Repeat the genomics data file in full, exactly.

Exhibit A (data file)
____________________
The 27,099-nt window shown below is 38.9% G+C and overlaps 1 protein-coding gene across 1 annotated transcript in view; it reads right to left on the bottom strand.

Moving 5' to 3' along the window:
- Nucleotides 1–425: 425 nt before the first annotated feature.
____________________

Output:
The 27,099-nt window shown below is 38.9% G+C and overlaps 1 protein-coding gene across 1 annotated transcript in view; it reads right to left on the bottom strand.

Moving 5' to 3' along the window:
- Nucleotides 1–425: 425 nt before the first annotated feature.